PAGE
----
The summary of the rates are:
AB - Alberta - 5%
BC - British Columbia - 5%
MB - Manitoba - 5%
NT - Northwest Territories - 5%
NU - Nunavut - 5%
QC - Quebec - 5%
SK - Saskatchewan - 5%
YT - Yukon - 5%
ON - Ontario - 13%
NB - New Brunswick - 15%
NL - Newfoundland and Labrador - 15%
NS - Nova Scotia - 15%
PE - Prince Edward Island - 15%
The problem with this idea is that Manager allows application of only one tax code to a line item. Some Canadian jurisdictions use the harmonized tax, which consolidates federal and provincial consumption taxes as a single value-added tax. Others maintain separate provincial taxes and GST. So you need to be able to apply multi-component tax codes. In Manager, these are handled through custom tax codes. See these Guides:
For other countries, Manager generally includes in-built codes that apply nationwide. In some cases, this results in several codes to cover categories of goods and services taxable at different rates based on origin, type, destination, etc. So far as I know, only for India’s new tax scheme in 2017 were codes created for different areas within the country, resulting in almost 20 codes. That seemed fairly unworkable.
Complicating things is the fact that many Canadian provinces (as well as the national government) have changed rates fairly frequently over the past decade.
The thinking that has been expressed on the forum by the developer hints at moving away from in-built tax codes. Things seem to just be getting too complex. So I don’t think you’re likely to see 13 different Canadian tax codes created. Imagine how complicated all this gets when you look to the United States: no national consumption based tax code at all; 50 different state rates; some territorial rates; many, many, many different county and municipal rates; and all of them stacked one on top of another. That’s before variations, which Canada has, as well, for customer type, place of delivery, etc.
Because you want things to be simpler, as do I. The tax capabilities in Manager were conceived for a national VAT scheme, with offsetting input and output taxes. For that type situation it works well. But when you move to other systems and varying rates with time/customer/place, things rapidly get more complex. Various add-on capabilities have been included, but they are not smooth in some cases. Eventually, the entire tax structure is going to need to go through a major improvement, in my opinion.
I find your argument that the nationally adminstered VAT system (called in some jurisdictions GST, in others HST), with its offsetting input/output taxes is too compliaged unconvincing. There are three VAT codes, but it’s just different percentages (based on region, but this is/should be transparent to Manager) for the “same tax” remitted to the same agency.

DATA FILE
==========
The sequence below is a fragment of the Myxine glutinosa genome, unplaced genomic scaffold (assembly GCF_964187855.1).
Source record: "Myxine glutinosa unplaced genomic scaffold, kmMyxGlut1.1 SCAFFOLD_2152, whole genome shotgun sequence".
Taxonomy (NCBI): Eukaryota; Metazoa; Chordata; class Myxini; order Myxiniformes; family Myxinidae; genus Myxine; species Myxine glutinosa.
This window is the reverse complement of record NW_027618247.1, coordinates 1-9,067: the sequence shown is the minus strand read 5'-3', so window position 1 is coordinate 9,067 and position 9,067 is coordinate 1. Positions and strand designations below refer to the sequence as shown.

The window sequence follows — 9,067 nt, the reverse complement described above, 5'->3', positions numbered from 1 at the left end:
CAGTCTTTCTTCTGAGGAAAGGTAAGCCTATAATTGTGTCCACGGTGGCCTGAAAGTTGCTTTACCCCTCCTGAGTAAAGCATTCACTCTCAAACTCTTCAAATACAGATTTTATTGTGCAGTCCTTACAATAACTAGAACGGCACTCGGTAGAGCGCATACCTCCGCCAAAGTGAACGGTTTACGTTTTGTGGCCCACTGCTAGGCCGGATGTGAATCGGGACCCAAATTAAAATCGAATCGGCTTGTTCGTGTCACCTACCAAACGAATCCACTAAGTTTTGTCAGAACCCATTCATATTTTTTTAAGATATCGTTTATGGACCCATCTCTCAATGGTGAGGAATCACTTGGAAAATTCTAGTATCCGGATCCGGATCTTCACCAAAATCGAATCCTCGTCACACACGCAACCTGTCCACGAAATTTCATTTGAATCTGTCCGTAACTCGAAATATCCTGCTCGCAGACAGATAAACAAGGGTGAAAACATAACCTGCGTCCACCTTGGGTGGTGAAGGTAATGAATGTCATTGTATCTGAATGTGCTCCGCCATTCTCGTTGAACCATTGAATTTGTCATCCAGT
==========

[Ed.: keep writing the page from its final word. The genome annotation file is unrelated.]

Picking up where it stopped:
Canada - GST 5%
Canada - HST 13%
Canada - HST 15%
How hard is that?
If @lubos doesn’t want to have built-in country tax codes because it will create a maintenance nightmare (which I would agree with, it is a nightmare) that’s fine. In that case I need a different feature: the ability to create a multi-percentage custom tax code in which I can choose an ‘expense’ account, not just a ‘liabilities’ account in the drop down (ie: HST Payable, HST Expense). Something like this:
Obviously, it’s simpler than the 13 codes you originally suggested. But all my comments about things getting complex are still applicable. Remember that any time a province changes its rate, you need an entirely new tax code and cannot get rid of the old one, because that changes every past transaction that used it. Historically, that’s happened fairly frequently in Canada. And you also encounter differences based on customer type and place of delivery, so you might still need custom codes.
I honestly don’t know why @lubos has decided not to provide built-in tax codes for Canada. But I do know he has acknowledged the need for some wider-ranging improvements to the tax features of the program to handle the ever-increasing difficulties of handling all the strange schemes governments are thinking up: cascading taxes, multi-tier withholding at the source, multi-component taxes that need individual elements to be selectable, flat rate schemes, and so forth. And every new detail on how tax codes are applied ripples through the various tax reports.
Please don’t think I’m dismissing your concerns. I share them. I’m just offering my impressions about why you might not see improvements in the near term.
Obviously, it’s simpler than the 13 codes you originally suggested.
I was not (at least not trying to) suggesting that be the code list, I was taking the list from the CRA webpage and re-formatting it in a way that was a little bit different. I thought it was clear from the CRAs page it was the same tax, just different percentages. I obviously made a mistake in presenting the information in the form I did, it made it seem more complicated than it really was.
I honestly don’t know why @lubos has decided not to provide built-in tax codes for Canada.
Yes, I had a far more petulant argument about Canada being the only G7/G8 country, one of only two in the G20, the other being Brazil, with a federal VAT to not have built-in tax code support. I did not make it, because it would just been whinging. I would have felt better though …